This is a mystery that will keep you turning pages and thinking about the story long after it's finished!! 
I spent most of the evening and all of Sunday finishing this delightful book. 
This author has an amazing way of telling a story. It was through her Tudor books that I "met her." The Tudor era is my most favorite time period besides the Civil War.  Her writing style is marvelous!! 
The only thing I didn't really like was that even though Henry's father had passed on, I didn't care for the way he left things and Henry couldn't help things the way they were.  After all, these were Victorian times and I"m pretty sure that they didn't know about asthma back then. ( That's what I suffer from.) It's no fun and it' makes you feel like a fish out of water so I knew what Arthur was going through. 
I feel that Henry is his own person. A parent shouldn't favor one child over another . ( I seen first hand what that could do to the other child)
I strongly recommend this book if you love the Victorian style era. I received this copy from Netgalley. No compensations were received and all opinions are my own!!!
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Miss Eleanor Sheffield is a talented evaluator of antiquities, trained to know the difference between a genuine artifact and a fraud. But with her father’s passing and her uncle’s decline into dementia, the family business is at risk. In the Victorian era, unmarried Eleanor cannot run Sheffield Brothers alone.

The death of a longtime client, Baron Lydney, offers an unexpected complication when Eleanor is appointed the temporary trustee of the baron’s legendary collection. She must choose whether to donate the priceless treasures to a museum or allow them to pass to the baron’s only living son, Harry—the man who broke Eleanor’s heart.

Eleanor distrusts the baron’s motives and her own ability to be unbiased regarding Harry’s future. Harry claims to still love her and Eleanor yearns to believe him, but his mysterious comments and actions fuel her doubts. When she learns an Italian beauty accompanied him on his return to England, her lingering hope for a future with Harry dims.

With the threat of debtor’s prison closing in, Eleanor knows that donating the baron’s collection would win her favor among potential clients, saving Sheffield Brothers. But the more time she spends with Harry, the more her faith in him grows. Might Harry be worthy of his inheritance, and her heart, after all? As pressures mount and time runs out, Eleanor must decide whom she can trust—who in her life is false or true, brass or gold—and what is meant to be treasured.

I had trouble getting into this book. I have read other books by Ms Byrd that were better.  It seemed to drag in a lot of sports.  I found myself skimming in a lot of places.   It did have a happy ending.  But it seemed to take a long time to get there. I did have the bad guy figured out before we were told who it was.

I was given this book by Tyndale Publishing by way of NetGalley for an honest review.  I was not compensated in any way.
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This is an intriguing Victorian historical mystery that has an unusual storyline.  I don’t remember that I’ve read another book in this time period that the storyline revolves largely around the collection of antiques.  Eleanor struggles to keep her family’s firm on a solid foundation of both trust and financial stability.  She comes to a point that she is not sure who she can trust, and finds that she is being betrayed by friends she trusted most.  Even as Eleanor’s situation deteriorates to the point of her worst fear becoming a reality, she holds on to her “mustard seed” of faith to carry her through.  There’s danger and romance all through this book. I was interested in finding out if Eleanor’s faith would be enough to help her hold on through the darkest of times.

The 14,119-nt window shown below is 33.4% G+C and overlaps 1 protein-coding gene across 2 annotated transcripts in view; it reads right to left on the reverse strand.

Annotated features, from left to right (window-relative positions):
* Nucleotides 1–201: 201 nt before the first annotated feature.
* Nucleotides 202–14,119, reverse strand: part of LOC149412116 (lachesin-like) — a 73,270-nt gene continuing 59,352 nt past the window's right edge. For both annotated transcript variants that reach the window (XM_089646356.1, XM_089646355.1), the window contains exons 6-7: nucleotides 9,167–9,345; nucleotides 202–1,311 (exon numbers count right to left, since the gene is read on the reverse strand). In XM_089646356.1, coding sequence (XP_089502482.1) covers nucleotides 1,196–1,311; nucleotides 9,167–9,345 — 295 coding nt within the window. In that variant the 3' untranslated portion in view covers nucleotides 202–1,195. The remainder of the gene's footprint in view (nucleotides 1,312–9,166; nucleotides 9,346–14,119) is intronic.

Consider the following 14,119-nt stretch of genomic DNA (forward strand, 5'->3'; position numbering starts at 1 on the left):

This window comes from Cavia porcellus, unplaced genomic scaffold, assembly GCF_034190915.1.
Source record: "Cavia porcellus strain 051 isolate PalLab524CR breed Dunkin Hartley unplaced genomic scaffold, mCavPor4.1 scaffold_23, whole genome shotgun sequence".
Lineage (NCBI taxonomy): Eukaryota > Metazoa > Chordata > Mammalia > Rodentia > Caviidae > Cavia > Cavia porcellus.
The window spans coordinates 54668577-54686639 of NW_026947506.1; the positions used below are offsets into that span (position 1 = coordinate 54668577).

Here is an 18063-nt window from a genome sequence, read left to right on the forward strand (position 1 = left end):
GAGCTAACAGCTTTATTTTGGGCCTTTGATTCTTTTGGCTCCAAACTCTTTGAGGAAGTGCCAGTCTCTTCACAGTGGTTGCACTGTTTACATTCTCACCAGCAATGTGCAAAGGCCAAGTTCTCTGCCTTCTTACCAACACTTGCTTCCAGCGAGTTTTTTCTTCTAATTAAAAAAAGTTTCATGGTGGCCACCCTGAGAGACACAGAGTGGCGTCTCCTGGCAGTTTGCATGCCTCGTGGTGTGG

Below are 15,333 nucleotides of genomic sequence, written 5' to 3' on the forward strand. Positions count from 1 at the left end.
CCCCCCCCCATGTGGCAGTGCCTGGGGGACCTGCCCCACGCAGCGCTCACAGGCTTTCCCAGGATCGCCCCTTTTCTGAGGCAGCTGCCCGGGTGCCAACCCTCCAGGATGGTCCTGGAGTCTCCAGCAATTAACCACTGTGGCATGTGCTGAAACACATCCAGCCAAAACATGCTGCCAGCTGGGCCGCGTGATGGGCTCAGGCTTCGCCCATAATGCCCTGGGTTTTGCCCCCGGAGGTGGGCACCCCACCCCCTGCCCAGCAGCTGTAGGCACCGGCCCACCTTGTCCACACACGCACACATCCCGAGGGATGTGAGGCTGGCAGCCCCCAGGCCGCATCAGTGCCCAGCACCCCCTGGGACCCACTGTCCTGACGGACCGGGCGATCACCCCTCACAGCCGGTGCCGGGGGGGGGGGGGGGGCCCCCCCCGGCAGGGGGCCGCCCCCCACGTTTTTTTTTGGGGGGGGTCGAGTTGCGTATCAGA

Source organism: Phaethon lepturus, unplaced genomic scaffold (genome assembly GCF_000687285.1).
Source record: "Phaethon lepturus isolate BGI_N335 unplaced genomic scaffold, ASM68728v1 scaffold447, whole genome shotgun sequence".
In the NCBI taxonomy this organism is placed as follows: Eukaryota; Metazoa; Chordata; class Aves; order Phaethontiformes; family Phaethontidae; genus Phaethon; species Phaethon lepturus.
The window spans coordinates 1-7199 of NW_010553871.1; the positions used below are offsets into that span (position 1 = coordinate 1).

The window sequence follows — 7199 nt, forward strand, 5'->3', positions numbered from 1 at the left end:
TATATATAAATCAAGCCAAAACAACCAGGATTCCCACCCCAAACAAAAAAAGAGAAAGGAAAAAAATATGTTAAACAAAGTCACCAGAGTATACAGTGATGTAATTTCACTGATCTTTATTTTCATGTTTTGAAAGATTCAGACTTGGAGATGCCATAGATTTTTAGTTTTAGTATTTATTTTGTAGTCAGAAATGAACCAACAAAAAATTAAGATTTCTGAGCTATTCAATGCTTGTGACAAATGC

The author’s  historical research for this book gave the story depth.  It’s a longer story, but well worth reading.

I received a copy of this book from the publisher. All opinions are my own.
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I’ve read Sandra Byrd before and have loved her, she’s written a couple of different series all with a Christian base. I’ve always enjoyed her stories as they have a little romance and mystery mixed together with a sprinkling of Christian ideology.

This book has been one that I have been looking forward to reading since I heard about it. I love the Victorian era and Byrd’s stories are always well written and interesting. I was asked t review this book by two different tour groups and was excited to start it as soon as I got the copy!

Miss Eleanor Sheffield is a talented evaluator of antiquities, trained to know the difference between a genuine artifact and a fraud. But with her father’s passing and her uncle’s decline into dementia, the family business is at risk. In the Victorian era, unmarried Eleanor cannot run Sheffield Brothers alone.

The death of a longtime client, Baron Lydney, offers an unexpected complication when Eleanor is appointed the temporary trustee of the baron’s legendary collection. She must choose whether to donate the priceless treasures to a museum or allow them to pass to the baron’s only living son, Harry—the man who broke Eleanor’s heart.

Eleanor distrusts the baron’s motives and her own ability to be unbiased regarding Harry’s future. Harry claims to still love her and Eleanor yearns to believe him, but his mysterious comments and actions fuel her doubts. When she learns an Italian beauty accompanied him on his return to England, her lingering hope for a future with Harry dims.

With the threat of debtor’s prison closing in, Eleanor knows that donating the baron’s collection would win her favor among potential clients, saving Sheffield Brothers. But the more time she spends with Harry, the more her faith in him grows. Might Harry be worthy of his inheritance, and her heart, after all? As pressures mount and time runs out, Eleanor must decide whom she can trust—who in her life is false or true, brass or gold—and what is meant to be treasured (summary from Goodreads).